Now Look What Biden Admin Is Arresting People For, First Of It’s Kind

There is a groundbreaking legal case that’s making headlines across the United States.

A man from California, Michael Hart of San Diego, has been arrested and is the first person in the be charged with illegally smuggling greenhouse gases into the country. This is a landmark case under the American Innovation and Manufacturing Act of 2020, a piece of legislation that’s changing the way we look at environmental protection and compliance.

On December 27, 2020, former President Trump signed the act into law.

Hart was arrested for importing hydrofluorocarbons, or HFCs, without the proper permits required by the Environmental Protection Agency (EPA). HFCs are not your ordinary gases; they’re potent greenhouse gases found in everyday items like refrigerators, air conditioners, building insulation, and even in aerosols. These gases are incredibly powerful, with the potential to trap heat in the atmosphere at a rate hundreds to thousands of times more potent than carbon dioxide. This doesn’t just affect local climates; it exacerbates the global climate crisis.

The Department of Justice revealed that Hart had been purchasing refrigerants in Mexico, smuggling them into the U.S. under the guise of ordinary cargo, covered with a tarp and tools in his vehicle. What’s even more audacious is that he then sold these refrigerants for profit on platforms like OfferUp and Facebook Marketplace. This act not only violates U.S. law but also undermines international efforts to combat climate change, particularly the commitments under the Kigali Amendment to the Montreal Protocol. This agreement, which the U.S. has signed along with most countries, aims to phase out these super pollutants by 80-85 percent by 2047.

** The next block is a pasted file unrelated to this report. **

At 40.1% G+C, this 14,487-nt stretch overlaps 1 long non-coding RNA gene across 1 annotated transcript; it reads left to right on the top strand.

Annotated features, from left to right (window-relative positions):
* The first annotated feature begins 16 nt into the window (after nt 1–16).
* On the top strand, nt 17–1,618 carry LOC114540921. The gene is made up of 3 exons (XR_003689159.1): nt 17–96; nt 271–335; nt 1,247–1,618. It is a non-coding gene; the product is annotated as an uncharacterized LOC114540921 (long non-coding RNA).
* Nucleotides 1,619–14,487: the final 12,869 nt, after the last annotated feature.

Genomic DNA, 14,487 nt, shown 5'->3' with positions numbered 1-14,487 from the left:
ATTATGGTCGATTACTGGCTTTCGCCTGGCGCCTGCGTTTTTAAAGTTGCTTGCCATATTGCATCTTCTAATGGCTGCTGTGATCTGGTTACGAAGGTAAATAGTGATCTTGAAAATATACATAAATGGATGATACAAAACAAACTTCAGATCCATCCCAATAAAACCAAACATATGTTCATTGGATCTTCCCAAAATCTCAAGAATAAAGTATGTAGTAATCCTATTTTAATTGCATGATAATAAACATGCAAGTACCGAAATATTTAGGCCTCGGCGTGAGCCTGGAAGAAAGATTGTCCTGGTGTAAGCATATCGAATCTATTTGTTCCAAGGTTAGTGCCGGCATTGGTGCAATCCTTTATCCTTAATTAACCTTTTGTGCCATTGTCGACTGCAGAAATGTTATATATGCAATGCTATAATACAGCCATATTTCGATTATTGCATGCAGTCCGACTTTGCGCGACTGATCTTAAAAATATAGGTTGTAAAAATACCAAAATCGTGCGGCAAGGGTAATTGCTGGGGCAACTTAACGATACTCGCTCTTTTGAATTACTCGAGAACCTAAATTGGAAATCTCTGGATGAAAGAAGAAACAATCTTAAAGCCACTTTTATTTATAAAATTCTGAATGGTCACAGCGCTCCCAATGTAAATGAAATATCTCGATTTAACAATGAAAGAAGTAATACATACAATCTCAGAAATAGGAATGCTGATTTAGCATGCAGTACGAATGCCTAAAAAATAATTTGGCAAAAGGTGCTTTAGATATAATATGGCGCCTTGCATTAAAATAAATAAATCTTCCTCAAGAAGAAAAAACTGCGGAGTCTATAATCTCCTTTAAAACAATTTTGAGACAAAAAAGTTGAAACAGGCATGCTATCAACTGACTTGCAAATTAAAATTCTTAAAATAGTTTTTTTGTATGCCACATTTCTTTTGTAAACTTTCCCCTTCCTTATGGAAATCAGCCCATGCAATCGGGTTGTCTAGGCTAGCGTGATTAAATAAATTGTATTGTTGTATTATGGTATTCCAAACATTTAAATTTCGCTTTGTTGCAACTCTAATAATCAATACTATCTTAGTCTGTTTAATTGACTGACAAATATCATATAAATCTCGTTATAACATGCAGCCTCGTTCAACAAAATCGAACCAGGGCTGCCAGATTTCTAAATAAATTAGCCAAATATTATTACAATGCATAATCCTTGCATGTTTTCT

But that’s not all. Hart also faces charges for importing HCFC 22, an ozone-depleting substance regulated under the Clean Air Act. While developing countries like Mexico have more time to phase out these substances, developed countries like the U.S. have stricter timelines. This discrepancy has highlighted the challenges and responsibilities countries face in addressing environmental issues.

This case marks the first prosecution in the United States to include charges related to the AIM Act. Assistant Attorney General Todd Kim emphasized the importance of enforcing laws designed to prevent environmental harm, stating, “It is illegal to import certain refrigerants into the United States because of their documented and significantly greater contribution to climate change.”

David M. Uhlmann, EPA Assistant Administrator for the Office of Enforcement and Compliance Assurance, also weighed in, stressing that those seeking to profit from actions that worsen climate change must be held accountable. This arrest is a significant step in the EPA’s climate enforcement initiative, aimed at preventing illegal entry of climate super pollutants into the U.S.

How much longer before we arrested for having the wrong washing machines and stoves?


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